Parents worry about screen time — and rightly so. Screen time in the form video chatting with family members isn’t really “screen time” at all, an increasing amount of experts argue because it benefits very young children in unique ways. Toddlers under two years old can tell the difference between this and YouTube videos and experience actual developmental benefits from these interactions. The American Academy of Pediatrics’ revised screen time guidelines note that video chatting is a unique exception for very young children, so go ahead and FaceTime with Grandma, as long has Grandma can figure out her end.
READ MORE: The Fatherly Guide to Screen Time
“That one-hour limit recommendation does not include constructive/connective types of media use such as video-chatting, taking photos or making videos, looking at maps or looking up information online together,” Jenny Radesky, a physician and coauthor of the AAP’s’ recommendations, told Slate.
This is not simply because it’s good for toddlers to have relationships with extended family members like grandma and grandpa, but because they learn more from these interactions as well. There’s been evidence since 2013 that 24 to 30-month-year-olds can pick up certain verbs from video-chatting, but not other video interactions. One study, published in Developmental Science, found that children as young as a year old learned novel words and word patterns from FaceTiming, but did not learn from pre-recorded videos designed to teach the same things.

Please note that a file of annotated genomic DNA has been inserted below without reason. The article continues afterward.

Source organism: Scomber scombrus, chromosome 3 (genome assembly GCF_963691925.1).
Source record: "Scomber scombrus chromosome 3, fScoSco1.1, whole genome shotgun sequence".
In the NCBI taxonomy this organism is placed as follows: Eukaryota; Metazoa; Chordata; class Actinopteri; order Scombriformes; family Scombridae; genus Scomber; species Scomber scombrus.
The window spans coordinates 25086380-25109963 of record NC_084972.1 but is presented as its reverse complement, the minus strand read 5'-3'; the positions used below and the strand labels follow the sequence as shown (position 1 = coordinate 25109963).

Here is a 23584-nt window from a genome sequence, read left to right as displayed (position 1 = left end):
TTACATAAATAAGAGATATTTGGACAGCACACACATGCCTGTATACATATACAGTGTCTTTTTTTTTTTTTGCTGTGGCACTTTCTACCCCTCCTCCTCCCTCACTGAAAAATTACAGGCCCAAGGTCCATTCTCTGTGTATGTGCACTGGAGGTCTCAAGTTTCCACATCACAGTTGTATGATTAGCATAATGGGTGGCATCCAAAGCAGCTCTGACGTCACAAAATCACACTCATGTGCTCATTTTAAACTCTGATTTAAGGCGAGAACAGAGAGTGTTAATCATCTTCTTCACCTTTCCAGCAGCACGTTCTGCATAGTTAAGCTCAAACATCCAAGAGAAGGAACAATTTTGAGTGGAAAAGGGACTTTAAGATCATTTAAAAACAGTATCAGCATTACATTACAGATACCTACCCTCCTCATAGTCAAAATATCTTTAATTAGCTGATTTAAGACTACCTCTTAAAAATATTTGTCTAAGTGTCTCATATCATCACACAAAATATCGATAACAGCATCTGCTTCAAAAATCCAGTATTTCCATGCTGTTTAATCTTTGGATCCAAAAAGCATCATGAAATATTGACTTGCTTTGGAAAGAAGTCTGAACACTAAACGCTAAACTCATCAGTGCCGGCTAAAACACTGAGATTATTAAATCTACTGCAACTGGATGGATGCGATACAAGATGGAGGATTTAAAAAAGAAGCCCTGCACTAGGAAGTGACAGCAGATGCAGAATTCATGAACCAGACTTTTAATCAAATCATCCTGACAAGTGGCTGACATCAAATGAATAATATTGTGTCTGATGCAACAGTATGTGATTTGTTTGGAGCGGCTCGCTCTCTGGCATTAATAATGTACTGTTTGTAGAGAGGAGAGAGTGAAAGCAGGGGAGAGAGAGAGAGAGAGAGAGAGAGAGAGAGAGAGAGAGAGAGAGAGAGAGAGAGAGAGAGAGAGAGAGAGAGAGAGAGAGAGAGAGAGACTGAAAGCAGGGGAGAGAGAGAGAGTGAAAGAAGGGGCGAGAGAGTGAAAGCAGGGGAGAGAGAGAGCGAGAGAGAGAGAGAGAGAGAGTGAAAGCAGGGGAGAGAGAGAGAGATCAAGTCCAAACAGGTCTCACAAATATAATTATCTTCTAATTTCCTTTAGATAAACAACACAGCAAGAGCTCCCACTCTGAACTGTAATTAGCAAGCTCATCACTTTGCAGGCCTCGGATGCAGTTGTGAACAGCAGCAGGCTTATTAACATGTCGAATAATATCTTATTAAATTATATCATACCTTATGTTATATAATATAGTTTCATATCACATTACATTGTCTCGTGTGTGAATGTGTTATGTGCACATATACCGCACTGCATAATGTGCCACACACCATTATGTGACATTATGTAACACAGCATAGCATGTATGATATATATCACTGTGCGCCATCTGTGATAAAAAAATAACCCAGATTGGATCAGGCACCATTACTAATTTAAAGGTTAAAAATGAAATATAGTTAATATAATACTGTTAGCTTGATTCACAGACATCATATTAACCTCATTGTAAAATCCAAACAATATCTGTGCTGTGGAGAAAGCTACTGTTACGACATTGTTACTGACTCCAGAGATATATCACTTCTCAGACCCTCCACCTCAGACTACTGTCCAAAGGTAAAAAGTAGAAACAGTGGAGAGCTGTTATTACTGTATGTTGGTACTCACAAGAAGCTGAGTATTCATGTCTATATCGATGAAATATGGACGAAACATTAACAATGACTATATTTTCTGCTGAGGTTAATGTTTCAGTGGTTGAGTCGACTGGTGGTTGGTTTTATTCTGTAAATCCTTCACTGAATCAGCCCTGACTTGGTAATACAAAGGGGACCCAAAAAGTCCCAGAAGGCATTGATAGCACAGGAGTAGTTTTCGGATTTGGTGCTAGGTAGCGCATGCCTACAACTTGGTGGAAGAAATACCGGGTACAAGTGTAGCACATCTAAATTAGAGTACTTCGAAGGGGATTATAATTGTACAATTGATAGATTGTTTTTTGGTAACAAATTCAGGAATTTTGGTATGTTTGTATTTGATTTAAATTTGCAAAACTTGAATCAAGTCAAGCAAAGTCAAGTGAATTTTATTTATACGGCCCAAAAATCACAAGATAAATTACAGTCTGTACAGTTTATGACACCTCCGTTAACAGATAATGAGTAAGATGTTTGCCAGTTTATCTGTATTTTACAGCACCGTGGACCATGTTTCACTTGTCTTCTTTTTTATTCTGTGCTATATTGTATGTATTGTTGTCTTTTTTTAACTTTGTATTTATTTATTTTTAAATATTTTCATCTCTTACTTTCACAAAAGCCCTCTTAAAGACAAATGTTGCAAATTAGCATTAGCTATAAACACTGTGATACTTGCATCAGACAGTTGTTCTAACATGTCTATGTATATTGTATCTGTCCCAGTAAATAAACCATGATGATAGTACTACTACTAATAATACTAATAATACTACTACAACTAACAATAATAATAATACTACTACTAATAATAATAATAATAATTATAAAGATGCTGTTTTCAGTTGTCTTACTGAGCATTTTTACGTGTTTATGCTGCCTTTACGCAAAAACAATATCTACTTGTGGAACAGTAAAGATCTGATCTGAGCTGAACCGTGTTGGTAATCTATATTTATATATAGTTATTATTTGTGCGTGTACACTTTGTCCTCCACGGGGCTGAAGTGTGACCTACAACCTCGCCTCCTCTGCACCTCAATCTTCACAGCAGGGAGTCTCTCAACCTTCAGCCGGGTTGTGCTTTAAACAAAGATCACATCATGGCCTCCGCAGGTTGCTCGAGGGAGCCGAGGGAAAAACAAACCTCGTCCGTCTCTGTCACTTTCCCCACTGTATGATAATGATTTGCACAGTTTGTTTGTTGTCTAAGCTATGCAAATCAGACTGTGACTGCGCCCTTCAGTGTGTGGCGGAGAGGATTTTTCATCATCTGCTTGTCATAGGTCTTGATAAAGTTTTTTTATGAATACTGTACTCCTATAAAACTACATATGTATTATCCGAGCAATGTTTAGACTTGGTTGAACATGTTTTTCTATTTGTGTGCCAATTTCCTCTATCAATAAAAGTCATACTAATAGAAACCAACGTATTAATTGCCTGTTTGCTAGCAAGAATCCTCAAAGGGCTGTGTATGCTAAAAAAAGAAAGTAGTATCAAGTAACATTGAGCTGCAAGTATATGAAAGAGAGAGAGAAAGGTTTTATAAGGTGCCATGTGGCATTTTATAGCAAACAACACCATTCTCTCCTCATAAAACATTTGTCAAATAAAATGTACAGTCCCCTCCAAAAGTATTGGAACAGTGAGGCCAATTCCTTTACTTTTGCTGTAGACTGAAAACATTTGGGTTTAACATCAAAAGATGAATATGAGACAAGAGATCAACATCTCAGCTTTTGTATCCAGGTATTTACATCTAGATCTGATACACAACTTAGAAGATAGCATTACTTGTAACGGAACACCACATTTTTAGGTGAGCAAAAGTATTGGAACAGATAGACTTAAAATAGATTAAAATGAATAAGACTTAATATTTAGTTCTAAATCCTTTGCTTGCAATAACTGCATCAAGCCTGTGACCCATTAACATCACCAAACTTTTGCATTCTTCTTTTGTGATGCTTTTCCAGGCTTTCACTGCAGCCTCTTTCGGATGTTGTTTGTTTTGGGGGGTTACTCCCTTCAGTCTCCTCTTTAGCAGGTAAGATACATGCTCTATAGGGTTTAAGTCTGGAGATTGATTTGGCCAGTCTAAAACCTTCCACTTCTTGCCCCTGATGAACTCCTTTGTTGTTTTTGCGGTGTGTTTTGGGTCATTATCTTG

Experts suspect young children benefit from this level of interactive engagement because they absorb valuable information about social responses to certain words and behaviors. The possibility that it might make toddlers more excited the next time they see their relatives is just bonus, if that happens.
Other research indicates that a majority of parents made exceptions for video-chatting over other screen time, and were ahead of the AAP’s new policy statement. Still, the new guidelines give parents a better reason to keep doing what they’re doing, other than Aunt Jan wants to sing happy birthday. It’s important to note that like co-viewing other media content with children as they get older, parental participation in video-chats is crucial. Handing a 1-year-old an iPhone is only asking for trouble.
“New evidence shows that infants and toddlers regularly engage in video-chatting,” Radesky and colleagues write. “But the same principles regarding a need for parental support would apply in order for infants and toddlers to understand what they are seeing.”
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